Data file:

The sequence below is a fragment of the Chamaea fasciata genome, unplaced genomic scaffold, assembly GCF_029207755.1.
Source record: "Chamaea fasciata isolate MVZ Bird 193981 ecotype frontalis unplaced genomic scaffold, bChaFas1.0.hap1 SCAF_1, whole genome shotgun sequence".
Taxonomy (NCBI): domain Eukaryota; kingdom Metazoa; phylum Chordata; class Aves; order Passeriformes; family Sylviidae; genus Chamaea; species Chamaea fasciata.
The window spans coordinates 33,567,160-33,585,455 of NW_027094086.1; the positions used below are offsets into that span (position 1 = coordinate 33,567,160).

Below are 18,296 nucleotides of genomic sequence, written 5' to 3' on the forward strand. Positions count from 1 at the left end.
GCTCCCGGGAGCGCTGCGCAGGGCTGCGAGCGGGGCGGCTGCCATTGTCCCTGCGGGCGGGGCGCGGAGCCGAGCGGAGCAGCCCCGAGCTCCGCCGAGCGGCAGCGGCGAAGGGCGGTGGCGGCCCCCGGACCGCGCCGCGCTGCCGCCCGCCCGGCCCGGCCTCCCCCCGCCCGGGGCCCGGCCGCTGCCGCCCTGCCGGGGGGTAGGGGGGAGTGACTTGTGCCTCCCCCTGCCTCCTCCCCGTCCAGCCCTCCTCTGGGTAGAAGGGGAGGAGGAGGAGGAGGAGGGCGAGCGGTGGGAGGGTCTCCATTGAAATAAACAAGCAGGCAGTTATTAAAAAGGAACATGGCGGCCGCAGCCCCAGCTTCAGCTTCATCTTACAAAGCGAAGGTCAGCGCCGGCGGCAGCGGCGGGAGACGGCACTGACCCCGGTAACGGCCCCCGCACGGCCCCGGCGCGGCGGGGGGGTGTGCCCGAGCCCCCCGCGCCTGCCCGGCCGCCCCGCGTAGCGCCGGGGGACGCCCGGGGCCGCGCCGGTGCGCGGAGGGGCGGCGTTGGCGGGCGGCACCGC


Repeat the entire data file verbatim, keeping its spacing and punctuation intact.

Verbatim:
The sequence below is a fragment of the Chamaea fasciata genome, unplaced genomic scaffold, assembly GCF_029207755.1.
Source record: "Chamaea fasciata isolate MVZ Bird 193981 ecotype frontalis unplaced genomic scaffold, bChaFas1.0.hap1 SCAF_1, whole genome shotgun sequence".
Taxonomy (NCBI): domain Eukaryota; kingdom Metazoa; phylum Chordata; class Aves; order Passeriformes; family Sylviidae; genus Chamaea; species Chamaea fasciata.
The window spans coordinates 33,567,160-33,585,455 of NW_027094086.1; the positions used below are offsets into that span (position 1 = coordinate 33,567,160).

Below are 18,296 nucleotides of genomic sequence, written 5' to 3' on the forward strand. Positions count from 1 at the left end.
GCTCCCGGGAGCGCTGCGCAGGGCTGCGAGCGGGGCGGCTGCCATTGTCCCTGCGGGCGGGGCGCGGAGCCGAGCGGAGCAGCCCCGAGCTCCGCCGAGCGGCAGCGGCGAAGGGCGGTGGCGGCCCCCGGACCGCGCCGCGCTGCCGCCCGCCCGGCCCGGCCTCCCCCCGCCCGGGGCCCGGCCGCTGCCGCCCTGCCGGGGGGTAGGGGGGAGTGACTTGTGCCTCCCCCTGCCTCCTCCCCGTCCAGCCCTCCTCTGGGTAGAAGGGGAGGAGGAGGAGGAGGAGGGCGAGCGGTGGGAGGGTCTCCATTGAAATAAACAAGCAGGCAGTTATTAAAAAGGAACATGGCGGCCGCAGCCCCAGCTTCAGCTTCATCTTACAAAGCGAAGGTCAGCGCCGGCGGCAGCGGCGGGAGACGGCACTGACCCCGGTAACGGCCCCCGCACGGCCCCGGCGCGGCGGGGGGGTGTGCCCGAGCCCCCCGCGCCTGCCCGGCCGCCCCGCGTAGCGCCGGGGGACGCCCGGGGCCGCGCCGGTGCGCGGAGGGGCGGCGTTGGCGGGCGGCACCGC